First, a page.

Herb-drug interactions that patients need to know
What is a Herbal Supplement?
Herbal supplements are sold in many different forms – dried leaves for teas, powdered, as capsules or tablets, or in solution.
The use of herbal supplements has a long history – dating back thousands of years. Examples of important medicines extracted from botanicals include reserpine, morphine, penicillin, and vinca alkaloid anti-cancer drugs.
Today, herbal supplements and nutraceuticals can be purchased over-the-counter (OTC) and may be labeled “all-natural”, but that does not always mean they are safe. While these products are intended to boost health, and may make claims to that effect, robust clinical studies may be lacking.
Patients need to understand that herbal medications are not completely safe, and that these preparations, when taken with other drugs, can alter the way that the drug is processed and excreted by the body, enhance a drug’s side effects, or block the intended therapeutic effect of the drug.
- Coenzyme Q10
Coenzyme Q10 protects the heart from damage from cancer medications. The use of coenzyme Q10 with warfarin decreases its blood thinning effects and may increase the risk for a blood clot.
- John’s Wort supplements
Supplements containing St. John’s Wort are commonly used to treat symptoms of depression. This should not be used concomitantly with other antidepressants, migraine medications, dextromethorphan, warfarin, birth control pills, and certain antiretroviral medications due to seriousness of drug interactions.
Ginseng is commonly used to improve the body’s resistance and vitality. There are four known types of ginseng, namely American, Korean, Siberian and Brazillian. Of these, “American ginseng” is known to decrease the effects of warfarin and should not be used together with other anticoagulants, though this cannot be conclusively said for the other three types. Different type of Ginseng have different interaction with Warfarin. Ginseng also has an effect in blood pressure and diabetic medications like insulin or oral hypoglycemics.
- Ginkgo biloba
Ginkgo biloba is used to enhance memory, and in improving symptoms of Alzheimer’s and Parkinson’s diseases. It can decrease effects of certain HIV medications, and alter the actions of drugs metabolized by the liver.
Even the simple cranberry can have drug interactions.
Cranberries are a fruit chock full of vitamin C, and some people drink cranberry juice to help prevent urinary tract infections (UTI). Although data is conflicting, some studies have shown cranberry can reduce recurrent UTIs in pregnant women, the elderly and hospitalized patients; but it is not helpful to cure a UTI.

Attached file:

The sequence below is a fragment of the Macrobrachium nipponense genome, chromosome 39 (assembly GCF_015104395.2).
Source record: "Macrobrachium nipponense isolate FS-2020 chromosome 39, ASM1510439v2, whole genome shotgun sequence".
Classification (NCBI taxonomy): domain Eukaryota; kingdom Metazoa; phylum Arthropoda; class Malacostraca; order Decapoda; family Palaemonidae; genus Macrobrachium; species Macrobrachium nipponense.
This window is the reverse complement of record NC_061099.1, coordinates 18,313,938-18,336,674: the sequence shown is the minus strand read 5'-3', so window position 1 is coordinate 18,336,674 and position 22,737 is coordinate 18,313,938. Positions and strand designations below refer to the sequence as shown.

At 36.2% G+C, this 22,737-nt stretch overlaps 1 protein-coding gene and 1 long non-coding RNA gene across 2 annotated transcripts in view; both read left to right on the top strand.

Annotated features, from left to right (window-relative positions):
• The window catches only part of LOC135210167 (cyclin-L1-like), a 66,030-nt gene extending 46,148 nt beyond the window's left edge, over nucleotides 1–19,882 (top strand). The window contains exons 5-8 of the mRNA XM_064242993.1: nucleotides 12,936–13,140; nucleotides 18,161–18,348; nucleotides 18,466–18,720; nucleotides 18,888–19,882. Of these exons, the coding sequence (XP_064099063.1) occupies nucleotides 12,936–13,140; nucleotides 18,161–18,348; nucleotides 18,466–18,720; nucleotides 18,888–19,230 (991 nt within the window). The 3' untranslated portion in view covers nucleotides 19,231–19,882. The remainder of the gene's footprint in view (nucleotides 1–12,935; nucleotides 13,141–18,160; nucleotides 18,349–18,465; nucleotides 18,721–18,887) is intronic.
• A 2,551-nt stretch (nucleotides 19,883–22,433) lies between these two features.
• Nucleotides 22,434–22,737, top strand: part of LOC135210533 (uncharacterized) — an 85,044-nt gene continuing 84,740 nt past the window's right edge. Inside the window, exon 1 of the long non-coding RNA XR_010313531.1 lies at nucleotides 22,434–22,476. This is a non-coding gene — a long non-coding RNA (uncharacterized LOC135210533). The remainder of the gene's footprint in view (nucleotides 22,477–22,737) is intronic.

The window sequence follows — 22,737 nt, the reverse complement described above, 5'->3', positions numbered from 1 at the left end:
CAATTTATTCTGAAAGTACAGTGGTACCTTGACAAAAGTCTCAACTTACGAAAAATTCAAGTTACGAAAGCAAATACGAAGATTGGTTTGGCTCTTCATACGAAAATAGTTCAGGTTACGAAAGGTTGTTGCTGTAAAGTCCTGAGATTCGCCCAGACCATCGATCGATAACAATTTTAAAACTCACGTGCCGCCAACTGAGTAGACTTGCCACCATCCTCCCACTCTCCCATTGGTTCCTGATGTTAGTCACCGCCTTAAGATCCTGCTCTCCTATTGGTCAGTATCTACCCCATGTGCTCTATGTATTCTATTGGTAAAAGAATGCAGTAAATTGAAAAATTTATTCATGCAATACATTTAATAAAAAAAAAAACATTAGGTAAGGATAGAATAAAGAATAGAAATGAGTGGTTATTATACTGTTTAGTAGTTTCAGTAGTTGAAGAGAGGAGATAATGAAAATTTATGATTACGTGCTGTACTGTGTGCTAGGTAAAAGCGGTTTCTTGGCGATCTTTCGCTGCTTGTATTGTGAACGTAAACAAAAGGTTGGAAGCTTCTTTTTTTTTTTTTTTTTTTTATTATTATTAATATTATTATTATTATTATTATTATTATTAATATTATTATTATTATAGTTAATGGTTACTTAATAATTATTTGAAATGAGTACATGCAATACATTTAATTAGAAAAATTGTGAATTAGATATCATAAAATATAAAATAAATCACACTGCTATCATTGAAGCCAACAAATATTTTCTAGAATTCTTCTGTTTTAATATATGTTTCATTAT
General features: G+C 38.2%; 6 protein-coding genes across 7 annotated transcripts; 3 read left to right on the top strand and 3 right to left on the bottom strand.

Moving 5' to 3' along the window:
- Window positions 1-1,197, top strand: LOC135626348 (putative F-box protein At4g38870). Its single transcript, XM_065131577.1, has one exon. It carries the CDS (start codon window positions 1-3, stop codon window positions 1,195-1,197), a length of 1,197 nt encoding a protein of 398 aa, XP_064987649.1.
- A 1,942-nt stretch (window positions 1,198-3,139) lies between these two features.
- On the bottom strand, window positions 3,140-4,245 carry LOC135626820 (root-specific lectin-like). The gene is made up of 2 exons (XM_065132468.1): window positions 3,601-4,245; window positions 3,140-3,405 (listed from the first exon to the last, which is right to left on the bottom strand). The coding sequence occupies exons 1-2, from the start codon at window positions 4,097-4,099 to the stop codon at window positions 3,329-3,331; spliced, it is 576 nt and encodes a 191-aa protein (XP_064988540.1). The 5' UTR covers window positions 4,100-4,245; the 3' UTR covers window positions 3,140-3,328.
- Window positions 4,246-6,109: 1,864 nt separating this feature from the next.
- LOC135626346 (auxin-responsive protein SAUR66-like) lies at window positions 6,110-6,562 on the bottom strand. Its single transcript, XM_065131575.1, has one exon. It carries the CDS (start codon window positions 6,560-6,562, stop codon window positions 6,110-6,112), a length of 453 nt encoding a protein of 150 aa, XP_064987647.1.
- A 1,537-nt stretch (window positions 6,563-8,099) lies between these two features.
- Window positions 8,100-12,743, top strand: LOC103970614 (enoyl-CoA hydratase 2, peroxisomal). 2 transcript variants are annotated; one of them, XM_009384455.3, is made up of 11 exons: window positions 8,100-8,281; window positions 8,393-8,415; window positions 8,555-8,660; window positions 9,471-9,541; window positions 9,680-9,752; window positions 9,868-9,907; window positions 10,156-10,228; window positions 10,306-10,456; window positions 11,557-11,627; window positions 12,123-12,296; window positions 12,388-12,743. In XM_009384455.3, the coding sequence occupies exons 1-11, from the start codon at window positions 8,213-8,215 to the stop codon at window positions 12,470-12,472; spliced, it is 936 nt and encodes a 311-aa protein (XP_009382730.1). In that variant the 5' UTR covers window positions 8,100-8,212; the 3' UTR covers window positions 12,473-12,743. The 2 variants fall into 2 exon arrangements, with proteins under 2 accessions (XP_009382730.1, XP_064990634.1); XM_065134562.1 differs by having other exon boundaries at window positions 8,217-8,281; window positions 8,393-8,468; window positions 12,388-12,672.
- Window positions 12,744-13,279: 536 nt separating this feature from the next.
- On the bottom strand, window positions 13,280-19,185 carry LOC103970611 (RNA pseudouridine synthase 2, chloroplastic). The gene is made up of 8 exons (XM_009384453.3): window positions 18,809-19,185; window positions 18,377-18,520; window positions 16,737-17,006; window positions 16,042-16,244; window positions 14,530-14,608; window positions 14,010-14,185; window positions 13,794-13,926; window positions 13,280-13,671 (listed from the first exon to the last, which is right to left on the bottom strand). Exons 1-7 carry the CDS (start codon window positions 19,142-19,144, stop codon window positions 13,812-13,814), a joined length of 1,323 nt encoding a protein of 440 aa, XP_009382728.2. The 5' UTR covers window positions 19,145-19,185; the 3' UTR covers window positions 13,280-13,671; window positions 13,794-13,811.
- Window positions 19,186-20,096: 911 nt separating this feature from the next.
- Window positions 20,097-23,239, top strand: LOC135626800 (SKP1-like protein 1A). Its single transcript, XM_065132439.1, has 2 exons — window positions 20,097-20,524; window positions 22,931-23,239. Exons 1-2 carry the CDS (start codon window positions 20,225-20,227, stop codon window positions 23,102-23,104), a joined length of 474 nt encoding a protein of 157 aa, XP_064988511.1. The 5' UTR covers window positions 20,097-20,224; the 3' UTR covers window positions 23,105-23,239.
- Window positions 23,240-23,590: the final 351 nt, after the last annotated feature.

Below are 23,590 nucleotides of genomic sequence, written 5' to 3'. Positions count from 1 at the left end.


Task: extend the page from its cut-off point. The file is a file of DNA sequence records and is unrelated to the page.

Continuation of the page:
Cranberry may exert an increased effect on blood thinners (anticoagulants) like warfarin and lead to bruising or bleeding. If you take an oral blood thinner, check with your doctor before consuming unusual amounts of cranberry or cranberry juice. You may need to have your International Normalized Ratio (INR) or other blood clotting lab test checked more frequently.
- Evening Primrose Oil
Evening primrose is a flowering plant known by other names such as Oenothera biennis, scabish, or king’s cureall.
Evening primrose oil provides fatty acids used by the body for growth. Evening primrose oil contains gammalinoleic acid that may slow blood clotting and increase the likelihood of bruising or bleeding. If you take drugs or herbs that may have blood thinner effects, check with your health care provider before using evening primrose oil
Garlic is a commonly used flavoring agent, food product and herbal supplement. There are many conditions garlic has been used for – to reduce cholesterol and triglycerides, to prevent cancer, to lower blood sugar levels, and to reduce menstrual pain, among other uses.
Garlic has been reported to moderately affect blood clotting and blood sugar levels and may affect people who take blood thinning agents like aspirin, warfarin, or clopidogrel (Plavix). Use of garlic supplements with HIV protease inhibitors (PI) may decrease the PI blood levels.
- Green Tea
Green tea is a popular drink that originated in China and has been promoted for stomach disorders, to lower cholesterol, as an anti-cancer antioxidant, as a stimulant, and to lessen belly fat, among other uses.
In the U.S., it has gained recent popularity due to claims it can boost metabolism and aid in weight loss. Dried green tea leaves contain vitamin K, which can increase blood clotting. Large amounts of vitamin K may interfere with the activity of some blood thinners.
A substantial decrease in the INR (a measure of blood clotting) has been reported in a patient treated with warfarin after he began consuming large quantities (1/2 to 1 gallon daily) of green tea. Patients treated with warfarin should probably avoid large amounts of green tea as it can interfere with the blood-thinning capabilities of warfarin.
Ginger is a commonly used flavoring agent, food product, and herbal supplement. Ginger has been used in the treatment and prevention of motion sickness, vertigo, to increase appetite, and to reduce stomach acidity. Ginger has also been used by some women under medical supervision to reduce severe nausea and vomiting in pregnancy.
There are many other herbs that can interact with medications.
“It is important that patients consult first with a physician before taking any herbal supplements, or inform their physician if they are taking herbal preparations if they are prescribed with medications.”
Thank you for reading